ZERO-MAN: Maximalism Through Oil Painting. Introduction. Chapter 12.


The challenge of an artist is to be fearless. Painting is a revelation of the soul. Exposing the personality of your experience. To find a new kind of reader, harkening the result of a social upheaval. That is based on love, affection, and exploring the unconscious.

Why are you doing this? ‘Cause I believe you have the power to change this world.

What is Art, but belief in a higher power. One that captures all the glowing essence of life, nature, and man. Art is for lovers, believers, and fools. The lives we choose cannot be reversed. When you step into the depths of an artist’s life, there is no turning back. You cannot unlearn what knowledge you acquire. Once the hunger appears in your heart, it will be a hunger that’s stronger than all their smart. A hunger for more. And for eternity you will change lives this way. Inspiring others to do the same. But most cannot. You must have an unchained heart of a jester. A captured soul for humanity. The reckoning of a gladiator. The voice of a lion. The fortitude of the mountain. The patience of a rock being transformed into sand on the beach.

In this last chapter I will not elaborate completely on the mountain of history for the subject of realism in art, as it is more than several books worth of writing. I will save that text for the next series. But I will touch on the outline of what is to come. The basis for my belief on art, especially realistic art, stems from the fact that artists write history. Furthermore, history is born from art, from imagery of the Bible or religious text, as well as the blueprint, menu, or diagram for all written histories. Therefor art is history, and thus politics and war are simply a discipline or a factor from the arts. All weapons, war machines and armor come from either sculpture or drawings first – before they were created into existence.

Representationalism is defined (in our dictionary) as:

[The practice or advocacy of representational art. Relating to or characterized by representation: representational democracy. Relating to or denoting art which aims to depict the physical appearance of things: the abstract and representational elements in the same picture. Contrasted with abstract.] The definition of Representational/ism begs more questions, definitions, and timeline.

  1. When did abstract, conceptual, or minimalistic art come into play?
  2. Minimalism was an art movement that began in the 1950s and 1960s. The movement is interpreted as a reaction against abstract expressionism and modernism. Abstraction indicates a departure from reality in depiction of imagery in art. This departure from accurate representation can be slight, partial, or complete.
  3. Abstract expressionism originated in the 1940s and 1950s. Leading figures were Jackson Pollock and Willem de Kooning.
  4. Classical realism and Neorealism found their roots in the fifth-century BC with Thucydides’ classic account of the Peloponnesian War. 2,500 years later, Hans Morgenthau created his magnum opus in 1948, Politics Among Nations. Succeeded by the founding father of neorealism, Kenneth Waltz. Waltz’s attempt to develop systemic and scientific realism in his 1979 book Theory of International Politics divided this school of thought into two blocks: classical realism and neorealism.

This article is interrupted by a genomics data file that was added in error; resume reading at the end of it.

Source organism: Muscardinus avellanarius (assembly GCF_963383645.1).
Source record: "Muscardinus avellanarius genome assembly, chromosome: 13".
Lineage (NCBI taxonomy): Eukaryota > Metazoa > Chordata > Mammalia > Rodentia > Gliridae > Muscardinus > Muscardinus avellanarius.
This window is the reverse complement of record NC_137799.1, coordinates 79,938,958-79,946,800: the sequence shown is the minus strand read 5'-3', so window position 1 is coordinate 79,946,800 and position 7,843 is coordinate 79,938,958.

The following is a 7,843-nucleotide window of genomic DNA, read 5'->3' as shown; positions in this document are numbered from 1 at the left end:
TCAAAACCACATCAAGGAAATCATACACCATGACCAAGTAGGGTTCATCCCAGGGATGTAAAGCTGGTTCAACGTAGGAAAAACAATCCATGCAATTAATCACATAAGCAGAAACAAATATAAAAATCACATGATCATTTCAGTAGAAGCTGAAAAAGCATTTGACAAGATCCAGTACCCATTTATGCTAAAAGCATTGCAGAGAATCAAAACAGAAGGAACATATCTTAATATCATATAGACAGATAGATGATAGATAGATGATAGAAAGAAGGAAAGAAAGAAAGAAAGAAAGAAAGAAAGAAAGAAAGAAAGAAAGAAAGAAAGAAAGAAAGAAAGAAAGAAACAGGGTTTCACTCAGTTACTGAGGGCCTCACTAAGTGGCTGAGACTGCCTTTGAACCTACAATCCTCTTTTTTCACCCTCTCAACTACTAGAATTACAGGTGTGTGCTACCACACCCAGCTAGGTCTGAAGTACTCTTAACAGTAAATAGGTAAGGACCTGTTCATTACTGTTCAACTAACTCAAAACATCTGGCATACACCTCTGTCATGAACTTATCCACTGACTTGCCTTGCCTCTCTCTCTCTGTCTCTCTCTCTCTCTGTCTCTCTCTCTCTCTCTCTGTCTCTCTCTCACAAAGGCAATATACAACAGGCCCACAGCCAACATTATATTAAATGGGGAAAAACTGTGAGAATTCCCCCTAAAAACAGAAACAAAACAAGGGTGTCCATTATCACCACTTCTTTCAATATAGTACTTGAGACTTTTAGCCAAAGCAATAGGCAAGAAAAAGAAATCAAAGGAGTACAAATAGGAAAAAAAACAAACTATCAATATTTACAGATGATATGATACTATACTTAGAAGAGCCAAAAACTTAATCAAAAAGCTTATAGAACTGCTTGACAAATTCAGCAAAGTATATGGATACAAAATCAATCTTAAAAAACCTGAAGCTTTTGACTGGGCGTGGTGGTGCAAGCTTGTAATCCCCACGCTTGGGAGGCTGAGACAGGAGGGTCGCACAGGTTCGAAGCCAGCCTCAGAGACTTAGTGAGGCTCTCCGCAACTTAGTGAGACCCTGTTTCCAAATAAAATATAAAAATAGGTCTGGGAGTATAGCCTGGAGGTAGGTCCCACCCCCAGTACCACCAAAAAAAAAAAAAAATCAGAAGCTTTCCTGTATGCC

5. While realism in art is often used in the same contexts as naturalism, implying a concern to depict or describe accurately and objectively, it also suggests a deliberate rejection of conventionally beautiful or appropriate subjects in favor of sincerity and a focus on simple and unidealized treatment of contemporary life. Specifically, the term is applied to a late 19th century movement in French painting and literature represented by Gustave Courbet in the former and Balzac, Stendhal, and Flaubert in the latter.

Realism: noun

  1. His optimism was tinged with realism: PRAGMATISM, practicality, matter-of-factness, common sense, level-headedness, clear-sightedness.
  2. Both stories show life in a mining town with some degree of realism: AUTHENTICITY, fidelity, verisimilitude, truthfulness, faithfulness, naturalism; informal telling it like it is.

Representationalism is the most challenging disciplines for any painter. There are many disciplines we can recognize from within master painters works, such as Rembrandt, Michael Angelo, Leonardo DaVinci, John Currin, or Salvador Dali. All of whom have a firm handle on representative realism. This artistry takes years to become proficient in, and sometimes decades to master. Following the basic rules to any craft, it becomes easier to manipulate & transcend beyond the highly skilled into a realm of mystery.

Realism is an Art of science, not for everyone. Realism is simply a more refined discipline within the category of representationalism. Patients & unforgiving times come with any attempt to imitate life, In all ways. Real life provides the most meaningful imagery for artists to capture. From this dimension, paintings become windows—visions of futures & past. There are no limits to the amount of information or spiritual language introduced when looking through truly masterfully crafted images. Representationalism requires more disciplines to master than any other art form. That’s why this chapter is last. Not to go further into the technical aspects of the methods but to touch on the spiritual part of what people consider authentic. Most people think painting is fun and games, throwing paint onto the surface. Just sip & paint. Random & accidental actions don’t ever equate to any form of mastery. One becomes a profound painter only from calculated formulas and consistent practice. I’ve been at this for 40 years and continue learning and reaching farther and deeper down the rabbit hole.

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